Co-founder of Happyr Health, one of the finalists in this year's competition, Nicola Filzmoser
From preventing diabetic foot ulcers to a new braille device, Imperial women are at the forefront of developing innovative businesses.
Five new startups founded by women students are set to go head-to-head in the final stage of the College’s WE Innovate Programme.
The WE Innovate programme, run by Imperial’s Enterprise Lab, is the College’s flagship entrepreneurship education programme designed to support the next generation of women entrepreneurs and help them accelerate their startups. The six-month programme supports students, graduates and alumni who identify as women to develop an early-stage business idea and advance their leadership and entrepreneurial skills.
WE Innovate incorporates business coaching, masterclasses and networking, with the aim of increasing the number of women in leadership positions, running startups and raising funding. At the final, the five finalists will pitch in front of a virtual audience for a chance to win a share of a £30,000 prize fund, sponsored by bp.
- Register to attend the virtual WE Innovate Final on Friday 25 June to watch the finalist pitches and hear the winners announced. Attendees can also vote for their favourite semi-finalists in the People’s Vote.
One in four children and young people worldwide experience chronic pain. Happyr Health, co-founded by MSc Healthcare & Design student Nicola Filzmoser, is a headache and migraine management app that uses storytelling and gaming to help manage chronic pain in children and young people. They follow daily missions of evidence-based exercises to increase mental health and disease resilience. The team match therapy missions with individual patient profiles using their artificial intelligence algorithm.
Helping visually impaired people access information
Braille is essential for visually impaired people to access information. The team behind Paige say that modern braille technology is limited to single-line text, which makes simple reading tasks time-consuming and laborious for the blind, and certain fields, such as STEM subjects, very difficult to access. In addition, current devices are very expensive.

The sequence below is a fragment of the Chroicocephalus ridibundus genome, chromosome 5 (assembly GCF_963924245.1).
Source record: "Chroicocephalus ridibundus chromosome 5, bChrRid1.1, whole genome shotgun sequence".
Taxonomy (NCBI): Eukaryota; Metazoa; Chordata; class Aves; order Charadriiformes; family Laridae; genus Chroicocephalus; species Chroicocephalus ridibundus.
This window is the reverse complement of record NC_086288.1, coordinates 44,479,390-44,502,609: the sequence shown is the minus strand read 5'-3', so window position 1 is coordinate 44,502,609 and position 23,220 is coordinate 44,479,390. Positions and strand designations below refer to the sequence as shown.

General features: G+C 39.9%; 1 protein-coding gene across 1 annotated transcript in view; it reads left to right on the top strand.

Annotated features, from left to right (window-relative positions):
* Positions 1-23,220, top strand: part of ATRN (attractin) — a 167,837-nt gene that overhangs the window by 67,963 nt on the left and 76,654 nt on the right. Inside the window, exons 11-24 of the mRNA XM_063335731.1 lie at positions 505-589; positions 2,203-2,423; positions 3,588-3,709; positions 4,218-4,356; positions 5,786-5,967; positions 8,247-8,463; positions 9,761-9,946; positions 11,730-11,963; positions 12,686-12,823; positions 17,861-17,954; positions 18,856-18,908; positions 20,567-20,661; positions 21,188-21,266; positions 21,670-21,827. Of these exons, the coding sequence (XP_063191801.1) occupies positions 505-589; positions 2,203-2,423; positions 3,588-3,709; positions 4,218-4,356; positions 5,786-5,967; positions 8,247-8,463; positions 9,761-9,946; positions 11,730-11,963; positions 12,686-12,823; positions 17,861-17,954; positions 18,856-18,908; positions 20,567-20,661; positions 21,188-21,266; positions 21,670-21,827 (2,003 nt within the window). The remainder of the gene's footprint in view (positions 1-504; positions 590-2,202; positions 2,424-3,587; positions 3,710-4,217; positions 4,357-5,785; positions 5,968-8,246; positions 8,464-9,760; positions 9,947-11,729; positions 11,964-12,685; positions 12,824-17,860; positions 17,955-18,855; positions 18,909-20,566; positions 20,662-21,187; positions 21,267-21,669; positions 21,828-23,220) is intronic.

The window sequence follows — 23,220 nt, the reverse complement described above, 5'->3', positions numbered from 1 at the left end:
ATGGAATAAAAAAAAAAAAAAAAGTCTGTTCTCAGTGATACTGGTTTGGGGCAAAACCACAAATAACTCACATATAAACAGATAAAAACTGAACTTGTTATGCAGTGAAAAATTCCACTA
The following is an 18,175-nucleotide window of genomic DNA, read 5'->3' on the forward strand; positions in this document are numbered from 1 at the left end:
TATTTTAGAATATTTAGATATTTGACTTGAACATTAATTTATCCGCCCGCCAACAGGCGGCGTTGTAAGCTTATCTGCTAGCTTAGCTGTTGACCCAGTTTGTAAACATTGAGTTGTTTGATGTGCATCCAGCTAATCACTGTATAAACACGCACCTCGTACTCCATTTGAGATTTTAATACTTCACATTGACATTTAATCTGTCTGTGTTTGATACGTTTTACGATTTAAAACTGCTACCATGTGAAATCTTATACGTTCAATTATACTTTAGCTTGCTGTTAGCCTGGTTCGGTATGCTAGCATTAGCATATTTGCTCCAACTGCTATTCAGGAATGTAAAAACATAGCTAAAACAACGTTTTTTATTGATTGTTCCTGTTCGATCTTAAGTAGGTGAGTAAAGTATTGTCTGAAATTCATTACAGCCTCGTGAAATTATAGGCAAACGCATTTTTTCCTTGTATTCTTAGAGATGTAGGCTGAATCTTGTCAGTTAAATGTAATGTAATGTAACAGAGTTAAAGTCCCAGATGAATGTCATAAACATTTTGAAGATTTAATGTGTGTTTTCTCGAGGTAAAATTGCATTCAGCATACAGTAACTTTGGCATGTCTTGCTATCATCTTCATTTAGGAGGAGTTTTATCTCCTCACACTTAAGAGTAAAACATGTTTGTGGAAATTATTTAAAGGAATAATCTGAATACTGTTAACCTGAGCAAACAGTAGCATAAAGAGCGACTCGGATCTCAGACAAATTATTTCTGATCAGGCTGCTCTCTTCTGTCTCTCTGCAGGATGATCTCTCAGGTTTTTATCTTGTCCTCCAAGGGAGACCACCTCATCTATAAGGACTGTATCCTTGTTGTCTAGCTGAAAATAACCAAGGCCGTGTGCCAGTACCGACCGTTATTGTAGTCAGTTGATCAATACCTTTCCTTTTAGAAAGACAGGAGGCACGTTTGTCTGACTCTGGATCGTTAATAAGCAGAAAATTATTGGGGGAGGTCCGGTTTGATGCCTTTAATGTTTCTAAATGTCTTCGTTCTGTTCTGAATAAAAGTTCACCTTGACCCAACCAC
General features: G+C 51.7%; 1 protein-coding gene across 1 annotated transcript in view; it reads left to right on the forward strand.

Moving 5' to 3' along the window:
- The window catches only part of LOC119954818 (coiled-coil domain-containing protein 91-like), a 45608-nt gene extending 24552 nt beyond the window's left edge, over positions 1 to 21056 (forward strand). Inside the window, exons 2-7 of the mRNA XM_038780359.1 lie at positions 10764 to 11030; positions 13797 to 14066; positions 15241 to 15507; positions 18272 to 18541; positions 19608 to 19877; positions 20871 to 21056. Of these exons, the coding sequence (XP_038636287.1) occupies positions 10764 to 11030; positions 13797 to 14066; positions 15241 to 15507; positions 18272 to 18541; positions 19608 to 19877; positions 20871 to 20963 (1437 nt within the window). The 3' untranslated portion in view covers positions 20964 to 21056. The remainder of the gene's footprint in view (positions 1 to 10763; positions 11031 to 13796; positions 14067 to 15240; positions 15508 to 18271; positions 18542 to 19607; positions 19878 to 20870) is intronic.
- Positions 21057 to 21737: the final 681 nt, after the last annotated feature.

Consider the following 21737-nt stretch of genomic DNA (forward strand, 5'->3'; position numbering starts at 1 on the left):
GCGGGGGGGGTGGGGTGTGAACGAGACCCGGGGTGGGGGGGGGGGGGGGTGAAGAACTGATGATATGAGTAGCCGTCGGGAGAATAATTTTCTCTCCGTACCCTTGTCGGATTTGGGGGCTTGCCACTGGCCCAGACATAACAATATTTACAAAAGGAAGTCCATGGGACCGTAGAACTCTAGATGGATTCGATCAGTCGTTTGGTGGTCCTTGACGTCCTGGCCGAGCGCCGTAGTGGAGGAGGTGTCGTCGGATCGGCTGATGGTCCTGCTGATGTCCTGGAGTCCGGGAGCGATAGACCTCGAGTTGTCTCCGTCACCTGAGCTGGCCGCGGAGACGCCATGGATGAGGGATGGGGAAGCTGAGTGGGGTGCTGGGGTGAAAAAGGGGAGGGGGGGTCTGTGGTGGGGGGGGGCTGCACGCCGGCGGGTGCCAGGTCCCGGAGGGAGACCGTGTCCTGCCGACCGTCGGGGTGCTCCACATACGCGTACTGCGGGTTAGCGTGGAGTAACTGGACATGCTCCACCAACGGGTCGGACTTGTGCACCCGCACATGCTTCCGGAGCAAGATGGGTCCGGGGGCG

The team’s solution incorporates multiple lines of braille, which is key for accessing mathematics and other scientific fields. Paige was co-founded by Carolina Gomes, third year Biomedical Engineering student.
Smart insoles to prevent diabetic foot ulcers
Neuropathy, damage to the nerves, is one of the long-term complications of diabetes and can lead to foot ulceration and even amputation. Early detection of neuropathy signs can prevent diabetic foot ulcers and improves patients’ quality of life. NEUROsole are smart insoles paired with an app that detect early signs of inflammation and poor circulation. The app then gives patients real-time advice upon changes in circulation.
NEUROsole also encourages patients to engage with regular and remote foot-care, guiding them through a foot-exam which they would otherwise only receive once a year. NEUROsole was founded by fourth year medical student Ambreen Muhammed.
Developing new diagnostic platforms
According to Zyme Biosciences, the COVID-19 pandemic has highlighted the need for cheap molecular diagnostic platforms. Currently expensive equipment and specialised personnel are required to measure the presence of RNA, DNA or other sequences in a sample - such as PCR testing, which must also be run at a controlled temperature.
The team is developing an all-inclusive kit that can be used at room temperature without the need for additional equipment. Zyme Biosciences was co-founded by Dr Marta Broto, Postdoctoral Research Associate, and Research Associate Dr Leah Frenette, both from the Department of Materials.
People supported intelligence
For effective public decision making, deliberation is needed, yet conducting public participation in local decision-making effectively is expensive. SURU Together have developed an audio platform, People Supported Intelligence (PSI) for decision making. Their platform would allow small group deliberation of a challenge, such as ‘How can we social distance while keeping high street shops open?’. This would allow civic organisations, such as local councils, to gain an insight into public sentiment.
SURU Together was co-founded by Georgie Denis who is studying for a Master of Public Health.